Of his own role, Phillips says he’s the person “who holds 250 soft-boiled egos in his hands every day,” dealing with all manner of issues facing his cast and crew. “Everything’s going on. There are 250 people working on the show and this one’s getting divorced, this one’s getting married, this one’s having a baby, this one’s father died and this one got offered a movie or whatever it is, and we have to deal with that all the time. You wake up and you say, ‘What fresh new hell will greet me today?’”

But as far as running the writers room is concerned, he is an advocate for delegation. The showrunner says he will often turn up in the morning with notes on little scraps of paper and let his staff run with the ideas he has come up with.

“We then make decisions from there,” he explains, “and say, ‘Great idea…’ – but never say ‘But…’ It’s like saying, ‘I love you, but…’ Instead I’ll say, ‘Great idea, let’s take it one step further,’ or, ‘I’ve got this image. Let’s see if we can keep this image, make it organic to the story and move forward.’ Most often we can, and sometimes we spend two days spinning in circles because I had this little piece of paper from the night before and then we realise it’s a stupid idea and we move on from it.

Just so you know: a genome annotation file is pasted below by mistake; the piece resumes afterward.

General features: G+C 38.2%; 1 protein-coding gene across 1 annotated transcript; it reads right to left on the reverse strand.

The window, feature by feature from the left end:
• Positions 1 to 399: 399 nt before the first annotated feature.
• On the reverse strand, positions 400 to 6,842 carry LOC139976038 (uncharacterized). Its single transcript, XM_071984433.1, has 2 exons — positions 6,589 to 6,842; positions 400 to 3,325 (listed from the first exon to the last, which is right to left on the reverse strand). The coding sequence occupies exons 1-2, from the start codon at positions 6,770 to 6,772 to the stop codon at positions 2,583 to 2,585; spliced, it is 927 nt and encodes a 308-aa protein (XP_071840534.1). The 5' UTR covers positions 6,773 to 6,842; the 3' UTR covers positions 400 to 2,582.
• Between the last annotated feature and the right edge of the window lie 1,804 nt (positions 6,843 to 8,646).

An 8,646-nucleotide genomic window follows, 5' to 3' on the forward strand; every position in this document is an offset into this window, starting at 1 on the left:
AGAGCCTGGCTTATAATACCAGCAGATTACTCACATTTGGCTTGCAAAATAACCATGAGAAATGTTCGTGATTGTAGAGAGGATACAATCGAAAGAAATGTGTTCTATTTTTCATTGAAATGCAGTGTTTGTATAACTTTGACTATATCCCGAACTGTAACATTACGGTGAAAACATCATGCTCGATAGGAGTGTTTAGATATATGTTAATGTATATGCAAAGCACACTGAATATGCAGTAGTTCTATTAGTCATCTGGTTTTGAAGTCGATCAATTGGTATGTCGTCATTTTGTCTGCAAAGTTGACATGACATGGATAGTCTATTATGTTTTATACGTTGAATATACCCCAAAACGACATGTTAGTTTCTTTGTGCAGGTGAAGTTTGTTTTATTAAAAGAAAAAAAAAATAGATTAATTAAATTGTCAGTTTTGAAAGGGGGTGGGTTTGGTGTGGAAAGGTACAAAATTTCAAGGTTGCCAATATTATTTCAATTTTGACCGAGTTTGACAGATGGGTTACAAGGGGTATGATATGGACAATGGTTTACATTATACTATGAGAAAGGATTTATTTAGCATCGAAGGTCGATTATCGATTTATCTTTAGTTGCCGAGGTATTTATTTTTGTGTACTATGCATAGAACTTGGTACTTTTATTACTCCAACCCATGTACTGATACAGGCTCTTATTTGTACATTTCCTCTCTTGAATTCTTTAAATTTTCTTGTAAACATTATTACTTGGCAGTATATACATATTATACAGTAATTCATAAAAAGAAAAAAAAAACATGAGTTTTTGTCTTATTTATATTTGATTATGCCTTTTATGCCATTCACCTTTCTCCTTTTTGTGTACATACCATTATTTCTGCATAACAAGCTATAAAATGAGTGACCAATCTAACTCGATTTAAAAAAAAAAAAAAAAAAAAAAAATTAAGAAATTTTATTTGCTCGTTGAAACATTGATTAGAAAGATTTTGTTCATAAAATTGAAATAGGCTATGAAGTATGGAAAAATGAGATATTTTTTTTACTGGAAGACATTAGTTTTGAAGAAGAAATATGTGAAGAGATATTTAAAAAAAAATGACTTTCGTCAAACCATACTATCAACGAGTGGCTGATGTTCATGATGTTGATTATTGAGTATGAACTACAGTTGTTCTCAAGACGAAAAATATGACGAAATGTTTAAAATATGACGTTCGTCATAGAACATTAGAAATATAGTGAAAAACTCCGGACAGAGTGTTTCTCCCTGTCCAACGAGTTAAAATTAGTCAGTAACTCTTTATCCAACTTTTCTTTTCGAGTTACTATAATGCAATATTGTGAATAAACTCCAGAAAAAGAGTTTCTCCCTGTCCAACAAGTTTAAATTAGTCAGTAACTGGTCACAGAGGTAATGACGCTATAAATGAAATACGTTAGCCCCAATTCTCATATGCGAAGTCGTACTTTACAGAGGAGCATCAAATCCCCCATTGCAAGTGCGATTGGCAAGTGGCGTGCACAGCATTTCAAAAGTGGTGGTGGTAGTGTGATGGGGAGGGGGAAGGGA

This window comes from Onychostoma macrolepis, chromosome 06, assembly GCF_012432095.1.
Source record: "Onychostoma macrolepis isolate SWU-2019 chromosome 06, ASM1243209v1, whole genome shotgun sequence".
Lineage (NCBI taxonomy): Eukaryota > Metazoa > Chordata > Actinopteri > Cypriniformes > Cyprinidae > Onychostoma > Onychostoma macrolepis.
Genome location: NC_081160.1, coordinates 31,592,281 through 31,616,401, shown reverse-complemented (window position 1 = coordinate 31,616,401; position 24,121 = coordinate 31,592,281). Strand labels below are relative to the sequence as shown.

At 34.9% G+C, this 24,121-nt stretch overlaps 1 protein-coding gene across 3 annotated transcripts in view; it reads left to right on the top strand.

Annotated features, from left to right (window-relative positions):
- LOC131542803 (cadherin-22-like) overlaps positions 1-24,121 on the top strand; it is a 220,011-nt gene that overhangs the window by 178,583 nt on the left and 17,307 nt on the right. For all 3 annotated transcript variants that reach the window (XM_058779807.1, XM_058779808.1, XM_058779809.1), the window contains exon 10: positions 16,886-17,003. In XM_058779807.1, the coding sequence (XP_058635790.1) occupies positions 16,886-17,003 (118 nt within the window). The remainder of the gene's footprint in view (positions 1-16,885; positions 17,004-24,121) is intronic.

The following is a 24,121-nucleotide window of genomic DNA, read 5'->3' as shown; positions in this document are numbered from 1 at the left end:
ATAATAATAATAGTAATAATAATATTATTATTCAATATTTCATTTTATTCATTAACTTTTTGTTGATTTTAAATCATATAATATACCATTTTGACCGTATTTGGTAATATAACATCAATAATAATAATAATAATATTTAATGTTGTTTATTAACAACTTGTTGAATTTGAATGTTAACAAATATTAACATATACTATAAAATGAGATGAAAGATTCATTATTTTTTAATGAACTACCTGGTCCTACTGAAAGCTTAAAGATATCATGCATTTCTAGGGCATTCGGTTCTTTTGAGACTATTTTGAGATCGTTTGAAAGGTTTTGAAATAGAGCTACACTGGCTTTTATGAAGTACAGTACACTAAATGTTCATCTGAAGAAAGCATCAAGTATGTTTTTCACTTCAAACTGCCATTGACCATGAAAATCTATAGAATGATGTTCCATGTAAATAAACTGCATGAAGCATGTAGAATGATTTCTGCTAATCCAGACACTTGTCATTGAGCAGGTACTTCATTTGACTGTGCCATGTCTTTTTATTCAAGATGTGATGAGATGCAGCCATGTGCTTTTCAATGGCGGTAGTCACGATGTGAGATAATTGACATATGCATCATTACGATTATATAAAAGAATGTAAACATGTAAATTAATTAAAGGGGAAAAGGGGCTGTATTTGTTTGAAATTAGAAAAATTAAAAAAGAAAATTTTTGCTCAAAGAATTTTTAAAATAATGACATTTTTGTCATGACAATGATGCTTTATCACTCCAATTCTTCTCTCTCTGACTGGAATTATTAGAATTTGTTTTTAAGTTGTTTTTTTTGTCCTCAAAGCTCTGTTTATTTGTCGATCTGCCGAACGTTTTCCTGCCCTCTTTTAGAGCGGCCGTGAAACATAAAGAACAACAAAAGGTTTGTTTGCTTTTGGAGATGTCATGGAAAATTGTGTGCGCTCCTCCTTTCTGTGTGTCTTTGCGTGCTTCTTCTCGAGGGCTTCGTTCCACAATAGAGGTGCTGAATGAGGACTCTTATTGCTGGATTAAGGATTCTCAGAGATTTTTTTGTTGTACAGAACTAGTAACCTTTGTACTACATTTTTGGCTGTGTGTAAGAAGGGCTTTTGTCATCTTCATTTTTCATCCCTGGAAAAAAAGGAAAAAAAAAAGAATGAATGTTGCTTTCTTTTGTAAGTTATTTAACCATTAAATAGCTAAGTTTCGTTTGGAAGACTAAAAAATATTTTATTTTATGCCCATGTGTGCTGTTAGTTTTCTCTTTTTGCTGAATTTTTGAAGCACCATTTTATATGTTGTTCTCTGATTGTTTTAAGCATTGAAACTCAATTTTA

“But my writing staff, which is rather large, generally end up loving me! This writing staff gave me a guitar as a gift and took out an ad in the local Martha’s Vineyard paper extolling the pleasure of working with me. Local people on the island saw this and thought I was dead, that it was an obituary. I’m not dead. I’m not dead yet.”

“It’s pine trees and actual snow because that was filmed in the beginning of February,” Phillips notes. “Later on, when ‘Mr Climate Change’ came and melted all our snow prematurely, we had to create snow. But there is nothing about the show that looks like it looked before. In fact, the aspect ratio of it is like a feature. It’s like we shot a 10-hour feature.”

While he is now in talks with Showtime about future projects, Phillips will continue to work on the 10-part New Blood until the end of the year, with editing and mixing likely to extend beyond the show’s premiere on November 7.

As for what viewers can expect, Phillips says his obligation to the audience as a storyteller has changed, as viewers themselves have changed since Dexter was last on screen.

“This is not Dexter season nine,” he says. “We are acknowledging that 10 years have passed and Dexter is more mature. The storytelling has had to change but with some touchstones, in story, in character, in guest characters and in music, that are there as breadcrumbs for the audience to feel comfortable as we make them more and more uncomfortable watching the new show.”

Source: Drama Quarterly